This time last year, 12-year-old Wagga girl Latisha Peverell saw a need to help locals struggling with mental health and decided to do something about it.
Latisha reached out to Walk’n’Talk, a Sydney suicide prevention program designed to get people opening up, and convinced them to expand to the Riverina.
Now, 12 months later, Walk’n’Talk Wagga has become a community unto itself and is gearing up to celebrate its first anniversary with a one-year celebration walk on November 25.
Looking back at the successes of the last year, Latisha said the best part has been seeing new friendships blossom during the walks
“Walk’n’Talk has been amazing this year, it’s helped so many people, and we’re hoping that next year’s going to be just as good,” she said.
“There are so many people now who have become friends and support each other.”
With walks on the last Sunday of every month, Walk’n’Talk Wagga has been steadily growing over the year, but Latisha very wisely said that it was about something a lot bigger than the numbers.
“It’s not really important to have a big turn out – what we really, really want is the people that do come to take away something they need from it,” she said.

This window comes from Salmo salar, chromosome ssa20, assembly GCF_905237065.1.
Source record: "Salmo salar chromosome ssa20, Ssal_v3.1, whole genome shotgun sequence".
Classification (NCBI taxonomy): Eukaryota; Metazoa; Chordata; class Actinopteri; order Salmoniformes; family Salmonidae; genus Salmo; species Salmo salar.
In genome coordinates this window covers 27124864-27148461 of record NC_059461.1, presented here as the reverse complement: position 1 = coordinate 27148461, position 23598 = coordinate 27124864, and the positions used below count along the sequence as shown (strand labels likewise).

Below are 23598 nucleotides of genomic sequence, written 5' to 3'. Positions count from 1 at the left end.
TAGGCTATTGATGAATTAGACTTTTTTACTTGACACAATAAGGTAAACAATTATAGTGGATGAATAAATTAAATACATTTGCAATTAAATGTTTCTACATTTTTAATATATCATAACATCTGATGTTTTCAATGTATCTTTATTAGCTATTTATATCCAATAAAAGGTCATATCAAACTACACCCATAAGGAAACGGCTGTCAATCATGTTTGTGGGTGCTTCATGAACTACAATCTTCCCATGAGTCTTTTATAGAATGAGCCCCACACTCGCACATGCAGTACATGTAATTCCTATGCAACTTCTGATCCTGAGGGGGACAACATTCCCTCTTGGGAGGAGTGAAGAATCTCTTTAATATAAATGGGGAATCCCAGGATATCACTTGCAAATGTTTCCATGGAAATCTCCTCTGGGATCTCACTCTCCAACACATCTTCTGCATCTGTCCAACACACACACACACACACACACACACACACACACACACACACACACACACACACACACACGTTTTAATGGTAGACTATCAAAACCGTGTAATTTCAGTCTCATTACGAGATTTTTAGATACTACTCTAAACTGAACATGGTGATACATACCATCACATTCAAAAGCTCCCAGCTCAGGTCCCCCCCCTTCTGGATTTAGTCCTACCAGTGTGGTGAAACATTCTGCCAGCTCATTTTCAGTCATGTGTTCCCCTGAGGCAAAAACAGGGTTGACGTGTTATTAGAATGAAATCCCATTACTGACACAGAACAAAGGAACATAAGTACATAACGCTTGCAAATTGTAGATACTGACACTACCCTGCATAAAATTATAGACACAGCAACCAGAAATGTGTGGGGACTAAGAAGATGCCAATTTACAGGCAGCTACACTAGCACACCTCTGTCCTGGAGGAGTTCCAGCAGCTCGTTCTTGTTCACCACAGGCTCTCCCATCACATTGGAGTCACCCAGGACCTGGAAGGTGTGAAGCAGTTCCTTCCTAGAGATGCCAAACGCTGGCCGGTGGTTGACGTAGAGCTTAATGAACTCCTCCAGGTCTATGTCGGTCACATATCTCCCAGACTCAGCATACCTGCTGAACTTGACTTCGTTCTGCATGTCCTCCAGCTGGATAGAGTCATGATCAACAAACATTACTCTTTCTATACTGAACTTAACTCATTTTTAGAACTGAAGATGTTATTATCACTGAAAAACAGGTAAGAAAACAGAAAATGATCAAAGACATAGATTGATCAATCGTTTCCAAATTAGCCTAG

“As long as we can help people who do come, it doesn’t really matter how many people we get there.”
The initiative was started almost three years ago in Sydney by former NRL player Shannon Nevin, who saw the potential of small communities of people to help each other through tough times.
After seeing Wagga’s success this year, Mr Nevin said he could not be more impressed.
“Wagga’s done amazing things this year, they’ve got a passion for it, and they’re sharing the load,” he said.
“I see what they’re doing, I’ve spoken to lots of different people, and over time it really has created a safe, friendly place where people can connect with each other.”
After attending a walk around Lake Albert one Sunday morning, the Australian Horizons Foundation approached Mr Nevin about setting up more communities around the country.
“I’m now in the process of signing an agreement with them, and they want to raise some funds to help us set up 10 rural Walk’n’Talks in country Australia,” he said.
- If you are struggling with mental health, call Lifeline on 13 11 14